• Jury - You'll evaluate the arguments made by the Pro team and the Con team, so what criteria are you planning to use to evaluate those arguments?
  • Notetakers - You'll take notes during the debate, so what are two or three aspects of this debate (issues, arguments, examples) that you feel are essential to the debate?

Please (1) give your post a descriptive title, (2) assign it to the "Student Posts" category, and (3) give it at least three useful tags. Your post is due by 9:00 a.m. on Monday, December 2nd.

Quantifying Emotions

An example on privacy I found interesting was that colleges use tracking pixels embedded within their emails to gauge the interest of potential students in their university. Also that the pixels score each student depending on how quickly they open the email all the while doing this without asking for permission. I see this as extremely troubling and unfair for students. This is troubling because universities are choosing to quantify an emotion. Interest comes and goes in waves. One month you may be dead set on one college then comes a long a sudden change of heart and you’re devoted to another school. What happens if you want to go to a certain college but you check the email a week too late? Is the college just going to assume you’re uninterested based on your emotions towards the school months prior? I think it’s troubling that universities are doing this. It is also unfair. Oftentimes, seniors in highschool would rather be doing something else instead of checking their emails. For highschool seniors in particular, they are swamped with college emails from the get-go of the school year. Universities should abandon this tracking pixel data and instead utilize data from online surveys where students who are actually interested in the school go in and insert their information.

Your Face is Valuable

In Episode 062 of Leading Lines, the point I found most intriguing was when Dr. Bruff brought up the recent hype about FaceApp. And I can relate to this particularly because I remember exactly when that trend popped up and how I, just like everyone else, hopped on that train and tried it out. And at the time, it was borderline amazing  and absolutely hilarious. In hindsight, and with the power of some good ole education, I can now see how potentially dangerous something like FaceApp is.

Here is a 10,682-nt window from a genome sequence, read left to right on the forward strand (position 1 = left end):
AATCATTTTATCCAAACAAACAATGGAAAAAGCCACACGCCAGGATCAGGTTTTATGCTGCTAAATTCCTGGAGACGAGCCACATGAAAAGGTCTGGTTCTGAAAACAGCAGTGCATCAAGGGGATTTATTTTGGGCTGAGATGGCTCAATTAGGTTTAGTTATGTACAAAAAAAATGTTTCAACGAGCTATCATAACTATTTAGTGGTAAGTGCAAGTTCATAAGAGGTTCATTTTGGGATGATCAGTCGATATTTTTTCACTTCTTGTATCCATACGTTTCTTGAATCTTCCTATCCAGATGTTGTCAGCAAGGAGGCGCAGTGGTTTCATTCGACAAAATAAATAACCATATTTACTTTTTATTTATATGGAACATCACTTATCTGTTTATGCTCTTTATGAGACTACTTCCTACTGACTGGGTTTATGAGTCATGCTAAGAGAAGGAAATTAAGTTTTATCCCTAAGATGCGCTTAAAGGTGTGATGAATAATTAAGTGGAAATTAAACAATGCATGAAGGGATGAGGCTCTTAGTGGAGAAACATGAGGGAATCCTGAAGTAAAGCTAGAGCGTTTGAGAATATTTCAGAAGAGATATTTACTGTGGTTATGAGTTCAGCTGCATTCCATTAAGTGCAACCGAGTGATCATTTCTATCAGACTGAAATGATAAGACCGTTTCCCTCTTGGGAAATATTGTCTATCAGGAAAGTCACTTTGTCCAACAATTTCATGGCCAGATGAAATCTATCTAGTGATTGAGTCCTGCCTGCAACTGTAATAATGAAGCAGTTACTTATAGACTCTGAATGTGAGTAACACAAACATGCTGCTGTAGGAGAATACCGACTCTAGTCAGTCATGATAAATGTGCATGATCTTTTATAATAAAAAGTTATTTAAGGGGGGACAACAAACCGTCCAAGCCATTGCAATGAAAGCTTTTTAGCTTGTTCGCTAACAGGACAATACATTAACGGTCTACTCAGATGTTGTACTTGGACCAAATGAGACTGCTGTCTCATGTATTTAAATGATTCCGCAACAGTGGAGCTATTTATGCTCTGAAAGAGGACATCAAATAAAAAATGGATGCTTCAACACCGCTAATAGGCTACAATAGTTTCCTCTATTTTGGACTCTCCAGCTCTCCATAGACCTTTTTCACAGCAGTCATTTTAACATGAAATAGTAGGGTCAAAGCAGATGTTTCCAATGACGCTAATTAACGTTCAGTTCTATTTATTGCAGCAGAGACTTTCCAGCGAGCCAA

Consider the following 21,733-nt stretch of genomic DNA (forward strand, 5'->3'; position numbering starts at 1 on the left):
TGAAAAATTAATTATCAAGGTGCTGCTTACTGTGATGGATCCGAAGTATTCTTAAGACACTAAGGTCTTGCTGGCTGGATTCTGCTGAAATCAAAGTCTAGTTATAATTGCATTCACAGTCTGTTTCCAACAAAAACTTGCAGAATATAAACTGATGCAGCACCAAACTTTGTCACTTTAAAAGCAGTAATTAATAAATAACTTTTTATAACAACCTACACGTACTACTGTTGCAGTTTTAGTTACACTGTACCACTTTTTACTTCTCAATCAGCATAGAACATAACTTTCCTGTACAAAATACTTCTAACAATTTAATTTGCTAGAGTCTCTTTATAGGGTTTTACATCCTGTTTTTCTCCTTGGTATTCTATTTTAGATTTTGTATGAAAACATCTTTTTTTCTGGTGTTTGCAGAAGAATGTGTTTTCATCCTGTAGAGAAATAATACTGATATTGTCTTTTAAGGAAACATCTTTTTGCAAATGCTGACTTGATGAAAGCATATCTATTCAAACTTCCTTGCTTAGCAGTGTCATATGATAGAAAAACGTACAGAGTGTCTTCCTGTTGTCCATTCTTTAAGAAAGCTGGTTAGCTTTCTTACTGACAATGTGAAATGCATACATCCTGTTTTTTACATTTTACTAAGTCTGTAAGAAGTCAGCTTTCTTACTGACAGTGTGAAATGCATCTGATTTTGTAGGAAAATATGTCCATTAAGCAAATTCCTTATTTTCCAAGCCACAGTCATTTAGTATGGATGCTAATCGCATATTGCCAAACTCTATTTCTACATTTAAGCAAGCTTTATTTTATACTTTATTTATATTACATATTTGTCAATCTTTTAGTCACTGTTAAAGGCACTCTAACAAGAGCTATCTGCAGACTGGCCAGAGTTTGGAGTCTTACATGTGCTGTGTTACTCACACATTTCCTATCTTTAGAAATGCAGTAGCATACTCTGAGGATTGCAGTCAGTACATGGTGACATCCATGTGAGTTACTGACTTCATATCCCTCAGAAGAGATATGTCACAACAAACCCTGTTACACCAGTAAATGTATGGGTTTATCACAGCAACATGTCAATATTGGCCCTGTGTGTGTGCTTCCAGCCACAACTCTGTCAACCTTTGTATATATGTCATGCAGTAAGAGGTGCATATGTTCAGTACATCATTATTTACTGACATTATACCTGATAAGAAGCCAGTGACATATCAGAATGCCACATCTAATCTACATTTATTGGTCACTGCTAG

The usage of facial recognition, especially within an app where they use your own pictures, can potentially be very dangerous because of the implications it has of staying on the web. Whether it's through FaceBook or Instagram, many people are easily able to find photos of themselves on the Internet, and Chris Gilliard makes a point to say that none of those he himself put online. That just comes to show that despite what one might say or might think, people are always out somewhere in the world ready to jump on anything they can get their hands on and use it against you or to their advantage. Whether FaceApp was used deliberately to track people down is up for speculation, but regardless of whether this is the case or not, we should be more aware of what we put up, whether it be writing or photos, simply because everyone and anyone can see.

Surveillance is (Definitely and Obviously) Wrong

The potential of FaceApp and even Ring Doorbells were  brought up as being possible tools used to advance facial recognition technology. Dr. Bruff mentioned that a lot of the times, facial recognition is not even accurate, and when asked how he feels about this, Chris Gilliard said that the biggest problem for him is not whether or not it works accurately, but just that fact that surveillance in this way is still bad and wrong, period.